Data collection was carried out between June 2015 to May 2016. The patients were recruited within 72 hours of admission to the hospital from different wards including surgery, nephrology, gastroenterology, and CCU. The exclusion criteria included age less than 18 years, pregnancy, unable to complete the questionnaire, psychiatric or communication difficulties, physical incapacity, and also hospitalized patients in the intensive care unit (ICU). A general questionnaire to evaluate personal and sociodemographic data including age, sex, educational level, hospitalized readmission in the previous six months, and hospitalization ward were completed for each patient. The assessments were performed by three well-trained nutrition students under the supervision of a nutritionist (study author).

3.1. Nutritional Assessment

Malnutrition status was assessed by universal screening tool (MUST) and anthropometric measurements (e.g., weight, height, BMI, and mid–upper arm circumference), nutritional data including appetite assessment and gastrointestinal problems (e.g., diarrhea, decreased appetite, nausea and vomiting, deglutition disorder), and biochemical test results detecting low levels of serum albumin.

The recent weight and height of patients were measured using Seca platform scale, Germany, and stadiometer, respectively. Usual weight of patients was asked in a period of three to six months. To calculate the body mass index (BMI), recent weight (kg) was divided by height squared (m2). The percentage unintentional weight loss in the previous three to six months was calculated from patients’ reports and scored according to the MUST criteria (16).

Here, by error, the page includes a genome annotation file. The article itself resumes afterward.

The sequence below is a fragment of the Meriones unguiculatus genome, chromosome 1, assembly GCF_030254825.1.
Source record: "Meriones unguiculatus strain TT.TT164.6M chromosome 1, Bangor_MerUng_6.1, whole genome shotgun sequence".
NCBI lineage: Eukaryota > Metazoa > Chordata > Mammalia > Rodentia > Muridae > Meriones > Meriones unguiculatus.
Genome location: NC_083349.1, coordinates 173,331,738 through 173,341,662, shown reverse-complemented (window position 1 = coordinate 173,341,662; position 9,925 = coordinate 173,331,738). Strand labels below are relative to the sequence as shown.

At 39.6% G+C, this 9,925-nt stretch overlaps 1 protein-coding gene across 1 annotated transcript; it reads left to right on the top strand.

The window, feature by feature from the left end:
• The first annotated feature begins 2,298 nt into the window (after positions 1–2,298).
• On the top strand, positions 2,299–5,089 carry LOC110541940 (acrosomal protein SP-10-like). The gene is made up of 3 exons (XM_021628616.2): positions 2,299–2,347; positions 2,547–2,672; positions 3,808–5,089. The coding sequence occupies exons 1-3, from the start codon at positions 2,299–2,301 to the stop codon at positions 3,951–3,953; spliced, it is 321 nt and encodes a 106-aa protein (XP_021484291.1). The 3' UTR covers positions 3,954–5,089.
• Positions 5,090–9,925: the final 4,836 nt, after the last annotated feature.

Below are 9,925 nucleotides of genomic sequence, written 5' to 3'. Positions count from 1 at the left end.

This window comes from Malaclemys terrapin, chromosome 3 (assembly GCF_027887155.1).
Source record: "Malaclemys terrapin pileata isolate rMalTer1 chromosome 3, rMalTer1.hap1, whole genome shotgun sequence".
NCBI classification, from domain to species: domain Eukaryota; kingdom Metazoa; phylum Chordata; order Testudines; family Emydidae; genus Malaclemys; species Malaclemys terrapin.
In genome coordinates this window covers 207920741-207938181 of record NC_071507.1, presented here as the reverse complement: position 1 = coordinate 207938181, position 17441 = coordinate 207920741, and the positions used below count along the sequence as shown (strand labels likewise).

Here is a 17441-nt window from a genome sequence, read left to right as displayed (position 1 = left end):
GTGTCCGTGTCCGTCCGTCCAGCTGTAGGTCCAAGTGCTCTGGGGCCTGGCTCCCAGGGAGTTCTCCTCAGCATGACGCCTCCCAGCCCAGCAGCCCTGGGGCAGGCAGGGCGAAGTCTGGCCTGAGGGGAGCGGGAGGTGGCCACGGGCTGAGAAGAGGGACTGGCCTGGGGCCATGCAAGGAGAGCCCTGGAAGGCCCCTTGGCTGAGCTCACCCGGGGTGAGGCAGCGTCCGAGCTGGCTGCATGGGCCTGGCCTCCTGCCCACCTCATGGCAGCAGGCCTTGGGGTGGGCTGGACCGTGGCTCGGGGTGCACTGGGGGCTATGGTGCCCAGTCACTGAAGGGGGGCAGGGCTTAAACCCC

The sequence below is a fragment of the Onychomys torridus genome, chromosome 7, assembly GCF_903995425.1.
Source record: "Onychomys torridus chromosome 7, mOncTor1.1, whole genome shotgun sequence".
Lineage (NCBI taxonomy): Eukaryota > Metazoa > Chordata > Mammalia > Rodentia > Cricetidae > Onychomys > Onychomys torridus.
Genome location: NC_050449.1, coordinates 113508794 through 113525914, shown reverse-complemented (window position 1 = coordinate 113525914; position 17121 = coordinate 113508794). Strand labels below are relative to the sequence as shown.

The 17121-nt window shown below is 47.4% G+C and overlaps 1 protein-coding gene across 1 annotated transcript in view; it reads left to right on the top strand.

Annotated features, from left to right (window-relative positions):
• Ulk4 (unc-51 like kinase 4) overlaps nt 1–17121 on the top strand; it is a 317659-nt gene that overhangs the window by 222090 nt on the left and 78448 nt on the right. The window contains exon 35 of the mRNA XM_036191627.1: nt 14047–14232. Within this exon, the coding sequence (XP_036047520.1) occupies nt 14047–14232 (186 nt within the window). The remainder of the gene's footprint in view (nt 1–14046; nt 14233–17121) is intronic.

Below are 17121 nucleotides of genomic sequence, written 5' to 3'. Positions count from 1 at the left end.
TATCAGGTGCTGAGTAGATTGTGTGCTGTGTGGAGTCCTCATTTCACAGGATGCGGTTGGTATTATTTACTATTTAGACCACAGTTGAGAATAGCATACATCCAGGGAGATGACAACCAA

In this study, patients were classified into three malnutrition risk categories (low, medium and high) as follows: Patients who had BMI of < 18.5 kg/m2 and a history of unintentional weight loss of > 10 % the previous three to six months was considered as high risk; BMI 18.5 - 20 kg/m2 and a history of unintentional weight loss 5% - 10% in a period of three to six months as medium risk; and BMI > 20 kg/m2 and unintentional weight loss < 5% in a period of three to six months was considered as low risk (5, 16). Overall, the results were reported as low risk and high risk (medium + high risk was considered as high risk).

The mid-upper arm circumference (MUAC) was measured with a non-stretchable tape measure at the midpoint of the right upper arm between the olecranon of the ulna and the acromion of the scapula. The values of MUAC were analyzed based on percentile tables (18). In addition, serum albumin was assessed in 184 of the patients and measured by photometric method.

All participants gave oral informed consent. The protocol of study was approved by the Ethics Research Committee of Zahedan University of Medical Sciences. Code No: IR. ZAUMS. REC.1394.28.

3.2. Statistical Analysis

Data were analyzed using SPSS statistical software package program (version 21 for windows, Chicago, USA). The results were expressed as mean ± standard deviation with range, and odds ratio and 95% confidence interval (CI), as appropriate. In order to evaluate the risk of malnutrition, the multiple logistic regression was performed to determine risk-adjusted factors. Data were compared by the Chi-square test. P < 0.05 was considered statistically significant.

4. Results